Ask Your State Representative: Texas Legislature Is Taking Off

Lynn Stucky, Texas State Representative

Watching a legislative session is like watching a space shuttle launch. After months of watching sparks fly and clouds of smoke billowing outward, the 88th Texas Legislature is about to leave the launch pad. When the final constitutional coupling comes loose on March 10, everyone in Austin will need to hold on tight as this rocket ship takes off toward Sine Die.

House Committees were assigned in mid-February and spent the last two weeks getting organized as we prepare to start holding public hearings on legislation. The Texas Constitution prohibits the legislature from bringing any policies to the House Floor except for the items listed by Governor Abbott as Emergency Items. More on those in a bit.

As a member of the House Appropriations Committee, I have already begun work pouring over the next budget. My focus on the Article II subcommittee is on how the state will spend nearly 34% of the budget on health care issues. That is only slightly less than the nearly 40% of the budget that will go toward public education and higher education in Texas for the next two years.

Article II will take on several important funding priorities this session, including the landmark Mental Health reform funding for more hospitals and more beds. The Health and Human Services Commission has about 20,000 employees working at state hospitals and state-supported living centers like the one in Denton. The ongoing discussion over Medicaid expansion is an important part of making sure that Texans who are truly in need have access to care.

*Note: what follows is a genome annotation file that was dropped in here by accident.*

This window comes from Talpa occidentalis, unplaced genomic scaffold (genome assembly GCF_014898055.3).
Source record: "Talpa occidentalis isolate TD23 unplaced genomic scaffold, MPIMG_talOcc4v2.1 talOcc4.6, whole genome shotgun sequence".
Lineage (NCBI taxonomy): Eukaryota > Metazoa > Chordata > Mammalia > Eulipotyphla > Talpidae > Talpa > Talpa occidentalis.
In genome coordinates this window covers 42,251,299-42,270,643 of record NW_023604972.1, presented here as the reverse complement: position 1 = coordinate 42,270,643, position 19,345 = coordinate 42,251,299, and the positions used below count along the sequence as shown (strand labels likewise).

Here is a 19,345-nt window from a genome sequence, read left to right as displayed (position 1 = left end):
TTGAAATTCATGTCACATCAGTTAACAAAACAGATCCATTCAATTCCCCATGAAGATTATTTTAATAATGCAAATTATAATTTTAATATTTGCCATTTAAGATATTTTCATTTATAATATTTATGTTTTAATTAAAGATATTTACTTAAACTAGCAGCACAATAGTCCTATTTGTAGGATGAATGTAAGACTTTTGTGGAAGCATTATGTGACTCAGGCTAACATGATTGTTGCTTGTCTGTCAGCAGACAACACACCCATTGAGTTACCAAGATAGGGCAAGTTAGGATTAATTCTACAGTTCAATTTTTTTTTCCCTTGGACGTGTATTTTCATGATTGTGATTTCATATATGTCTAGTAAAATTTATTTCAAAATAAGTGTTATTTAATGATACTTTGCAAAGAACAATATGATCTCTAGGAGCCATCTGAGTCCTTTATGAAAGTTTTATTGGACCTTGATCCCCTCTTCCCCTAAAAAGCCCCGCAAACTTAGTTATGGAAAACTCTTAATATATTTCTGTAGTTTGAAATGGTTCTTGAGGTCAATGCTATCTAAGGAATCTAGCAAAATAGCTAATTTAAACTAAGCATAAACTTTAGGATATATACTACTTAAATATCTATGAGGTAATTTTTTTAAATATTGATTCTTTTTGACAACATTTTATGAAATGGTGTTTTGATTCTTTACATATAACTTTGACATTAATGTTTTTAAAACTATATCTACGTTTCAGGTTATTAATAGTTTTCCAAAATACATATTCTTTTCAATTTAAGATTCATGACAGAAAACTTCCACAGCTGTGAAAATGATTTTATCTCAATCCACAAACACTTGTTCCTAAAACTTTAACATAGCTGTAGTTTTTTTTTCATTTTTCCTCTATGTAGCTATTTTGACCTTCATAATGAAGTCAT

The budget contains a lot of clues about legislation that will be proposed for programs, such as expanding the Healthy Texas Women, Alternatives to Abortion, and Nurse-Family Program, which helps new mothers learn the skills to raise healthy children. Larger priorities, such as property tax relief, are slated to be almost $18 billion total between proposals to buy down local school taxes and the Lt. Governor’s priority to increase homestead exemptions from $40,000 to $70,000.

As we approach the March 10 deadline to file bills—also the 60-day deadline to hear bills—we will likely see some of the larger items start to move. Those include Governor Greg Abbott’s seven emergency items:

* Strengthening Border Security

* Property Tax Relief

* School Choice

* School Safety

* Addressing the Fentanyl Crisis

* Ending COVID-19 Mandates

* Ending Revolving Door Bail Policies

These and other essential issues will begin to be open to public debate as committees have bills referred to them and hearing notices are posted. To follow House Committees, go to There you will find links to each committee, public postings on which bills will be heard, and links to watch the committee hearings and House Floor proceedings.

Anyone wishing to submit written comments to a committee may also do so at the House website. I encourage you to engage in the issues that are most important to you. To notify my office where you stand on a specific bill, send an email to [email protected] or call 512-463-0582.